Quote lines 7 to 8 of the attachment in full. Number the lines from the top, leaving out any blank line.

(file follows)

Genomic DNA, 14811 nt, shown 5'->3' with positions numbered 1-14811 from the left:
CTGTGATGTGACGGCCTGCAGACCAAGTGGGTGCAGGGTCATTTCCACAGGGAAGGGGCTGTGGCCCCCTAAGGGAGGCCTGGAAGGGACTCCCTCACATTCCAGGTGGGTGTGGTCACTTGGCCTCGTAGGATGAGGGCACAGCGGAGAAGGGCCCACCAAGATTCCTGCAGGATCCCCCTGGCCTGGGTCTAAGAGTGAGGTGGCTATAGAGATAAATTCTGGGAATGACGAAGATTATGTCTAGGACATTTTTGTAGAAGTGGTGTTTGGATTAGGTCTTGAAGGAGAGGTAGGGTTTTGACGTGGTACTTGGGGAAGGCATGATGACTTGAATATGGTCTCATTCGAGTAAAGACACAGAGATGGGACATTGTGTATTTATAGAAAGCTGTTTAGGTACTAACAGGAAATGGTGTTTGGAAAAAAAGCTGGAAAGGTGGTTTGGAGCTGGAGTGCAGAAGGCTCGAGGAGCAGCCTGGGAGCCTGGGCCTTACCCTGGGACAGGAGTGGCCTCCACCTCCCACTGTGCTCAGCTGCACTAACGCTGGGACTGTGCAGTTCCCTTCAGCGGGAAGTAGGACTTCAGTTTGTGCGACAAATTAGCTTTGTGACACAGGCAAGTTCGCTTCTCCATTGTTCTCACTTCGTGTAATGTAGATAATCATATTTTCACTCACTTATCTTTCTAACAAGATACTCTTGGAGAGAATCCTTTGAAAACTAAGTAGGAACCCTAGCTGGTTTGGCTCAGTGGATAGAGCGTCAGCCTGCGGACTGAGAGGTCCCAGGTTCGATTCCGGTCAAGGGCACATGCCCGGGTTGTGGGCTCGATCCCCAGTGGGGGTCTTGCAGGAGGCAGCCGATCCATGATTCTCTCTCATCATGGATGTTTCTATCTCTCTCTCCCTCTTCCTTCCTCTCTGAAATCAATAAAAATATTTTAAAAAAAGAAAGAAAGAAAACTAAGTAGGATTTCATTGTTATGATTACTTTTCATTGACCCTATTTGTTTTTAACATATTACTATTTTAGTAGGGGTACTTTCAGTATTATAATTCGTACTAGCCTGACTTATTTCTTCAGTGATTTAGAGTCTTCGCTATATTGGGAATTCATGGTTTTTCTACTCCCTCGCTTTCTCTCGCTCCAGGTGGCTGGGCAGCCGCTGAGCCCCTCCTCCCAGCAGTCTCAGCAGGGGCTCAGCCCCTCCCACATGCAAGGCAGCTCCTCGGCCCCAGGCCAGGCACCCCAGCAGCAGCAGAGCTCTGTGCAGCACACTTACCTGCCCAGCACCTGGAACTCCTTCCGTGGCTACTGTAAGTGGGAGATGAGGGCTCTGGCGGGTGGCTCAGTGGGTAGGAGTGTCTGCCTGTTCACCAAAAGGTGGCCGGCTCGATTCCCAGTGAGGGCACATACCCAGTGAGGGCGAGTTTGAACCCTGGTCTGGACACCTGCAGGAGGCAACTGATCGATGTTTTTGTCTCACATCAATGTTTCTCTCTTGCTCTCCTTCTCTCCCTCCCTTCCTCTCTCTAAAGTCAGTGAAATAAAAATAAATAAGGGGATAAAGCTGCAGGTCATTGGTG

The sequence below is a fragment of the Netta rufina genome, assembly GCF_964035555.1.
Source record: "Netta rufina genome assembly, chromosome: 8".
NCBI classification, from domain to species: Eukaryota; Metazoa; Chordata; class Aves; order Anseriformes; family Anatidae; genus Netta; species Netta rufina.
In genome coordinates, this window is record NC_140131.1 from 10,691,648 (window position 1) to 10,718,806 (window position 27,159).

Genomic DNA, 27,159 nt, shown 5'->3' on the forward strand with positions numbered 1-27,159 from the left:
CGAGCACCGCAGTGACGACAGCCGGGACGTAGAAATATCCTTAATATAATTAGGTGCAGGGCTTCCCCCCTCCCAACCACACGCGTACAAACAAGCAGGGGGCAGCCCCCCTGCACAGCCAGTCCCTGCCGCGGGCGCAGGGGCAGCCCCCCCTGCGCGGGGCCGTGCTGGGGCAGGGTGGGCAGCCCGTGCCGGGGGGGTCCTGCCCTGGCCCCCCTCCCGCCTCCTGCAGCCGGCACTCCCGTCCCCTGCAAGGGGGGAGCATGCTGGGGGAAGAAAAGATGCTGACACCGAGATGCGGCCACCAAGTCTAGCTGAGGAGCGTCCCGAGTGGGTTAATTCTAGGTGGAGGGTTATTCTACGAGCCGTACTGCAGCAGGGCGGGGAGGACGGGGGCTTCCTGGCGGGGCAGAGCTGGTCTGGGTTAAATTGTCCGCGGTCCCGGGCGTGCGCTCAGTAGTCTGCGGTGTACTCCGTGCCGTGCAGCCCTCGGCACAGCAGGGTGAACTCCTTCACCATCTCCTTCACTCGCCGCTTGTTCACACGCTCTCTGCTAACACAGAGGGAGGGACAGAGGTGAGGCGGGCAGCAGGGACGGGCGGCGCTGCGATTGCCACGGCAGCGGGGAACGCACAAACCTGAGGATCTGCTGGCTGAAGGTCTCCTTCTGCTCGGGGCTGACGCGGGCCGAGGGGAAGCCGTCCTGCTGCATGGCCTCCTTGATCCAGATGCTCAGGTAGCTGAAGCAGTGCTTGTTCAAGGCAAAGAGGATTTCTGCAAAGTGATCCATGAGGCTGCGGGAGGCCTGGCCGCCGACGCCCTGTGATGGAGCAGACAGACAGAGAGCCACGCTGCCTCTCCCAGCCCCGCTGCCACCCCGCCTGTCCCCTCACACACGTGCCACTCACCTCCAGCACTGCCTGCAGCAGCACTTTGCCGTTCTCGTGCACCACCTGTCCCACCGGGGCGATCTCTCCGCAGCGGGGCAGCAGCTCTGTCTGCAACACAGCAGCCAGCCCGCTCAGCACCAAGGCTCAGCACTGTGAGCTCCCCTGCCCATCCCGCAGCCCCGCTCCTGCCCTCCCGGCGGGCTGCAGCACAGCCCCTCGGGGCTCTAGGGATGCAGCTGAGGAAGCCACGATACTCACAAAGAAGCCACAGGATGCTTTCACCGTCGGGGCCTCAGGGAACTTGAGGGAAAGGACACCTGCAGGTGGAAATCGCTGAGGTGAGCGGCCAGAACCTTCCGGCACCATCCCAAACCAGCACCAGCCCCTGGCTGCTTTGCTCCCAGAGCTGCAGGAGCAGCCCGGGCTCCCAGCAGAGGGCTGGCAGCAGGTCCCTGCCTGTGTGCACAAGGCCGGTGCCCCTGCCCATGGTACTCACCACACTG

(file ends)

Genomic DNA, 27,159 nt, shown 5'->3' on the forward strand with positions numbered 1-27,159 from the left:
CGAGCACCGCAGTGACGACAGCCGGGACGTAGAAATATCCTTAATATAATTAGGTGCAGGGCTTCCCCCCTCCCAACCACACGCGTACAAACAAGCAGGGGGCAGCCCCCCTGCACAGCCAGTCCCTGCCGCGGGCGCAGGGGCAGCCCCCCCTGCGCGGGGCCGTGCTGGGGCAGGGTGGGCAGCCCGTGCCGGGGGGGTCCTGCCCTGGCCCCCCTCCCGCCTCCTGCAGCCGGCACTCCCGTCCCCTGCAAGGGGGGAGCATGCTGGGGGAAGAAAAGATGCTGACACCGAGATGCGGCCACCAAGTCTAGCTGAGGAGCGTCCCGAGTGGGTTAATTCTAGGTGGAGGGTTATTCTACGAGCCGTACTGCAGCAGGGCGGGGAGGACGGGGGCTTCCTGGCGGGGCAGAGCTGGTCTGGGTTAAATTGTCCGCGGTCCCGGGCGTGCGCTCAGTAGTCTGCGGTGTACTCCGTGCCGTGCAGCCCTCGGCACAGCAGGGTGAACTCCTTCACCATCTCCTTCACTCGCCGCTTGTTCACACGCTCTCTGCTAACACAGAGGGAGGGACAGAGGTGAGGCGGGCAGCAGGGACGGGCGGCGCTGCGATTGCCACGGCAGCGGGGAACGCACAAACCTGAGGATCTGCTGGCTGAAGGTCTCCTTCTGCTCGGGGCTGACGCGGGCCGAGGGGAAGCCGTCCTGCTGCATGGCCTCCTTGATCCAGATGCTCAGGTAGCTGAAGCAGTGCTTGTTCAAGGCAAAGAGGATTTCTGCAAAGTGATCCATGAGGCTGCGGGAGGCCTGGCCGCCGACGCCCTGTGATGGAGCAGACAGACAGAGAGCCACGCTGCCTCTCCCAGCCCCGCTGCCACCCCGCCTGTCCCCTCACACACGTGCCACTCACCTCCAGCACTGCCTGCAGCAGCACTTTGCCGTTCTCGTGCACCACCTGTCCCACCGGGGCGATCTCTCCGCAGCGGGGCAGCAGCTCTGTCTGCAACACAGCAGCCAGCCCGCTCAGCACCAAGGCTCAGCACTGTGAGCTCCCCTGCCCATCCCGCAGCCCCGCTCCTGCCCTCCCGGCGGGCTGCAGCACAGCCCCTCGGGGCTCTAGGGATGCAGCTGAGGAAGCCACGATACTCACAAAGAAGCCACAGGATGCTTTCACCGTCGGGGCCTCAGGGAACTTGAGGGAAAGGACACCTGCAGGTGGAAATCGCTGAGGTGAGCGGCCAGAACCTTCCGGCACCATCCCAAACCAGCACCAGCCCCTGGCTGCTTTGCTCCCAGAGCTGCAGGAGCAGCCCGGGCTCCCAGCAGAGGGCTGGCAGCAGGTCCCTGCCTGTGTGCACAAGGCCGGTGCCCCTGCCCATGGTACTCACCACACTG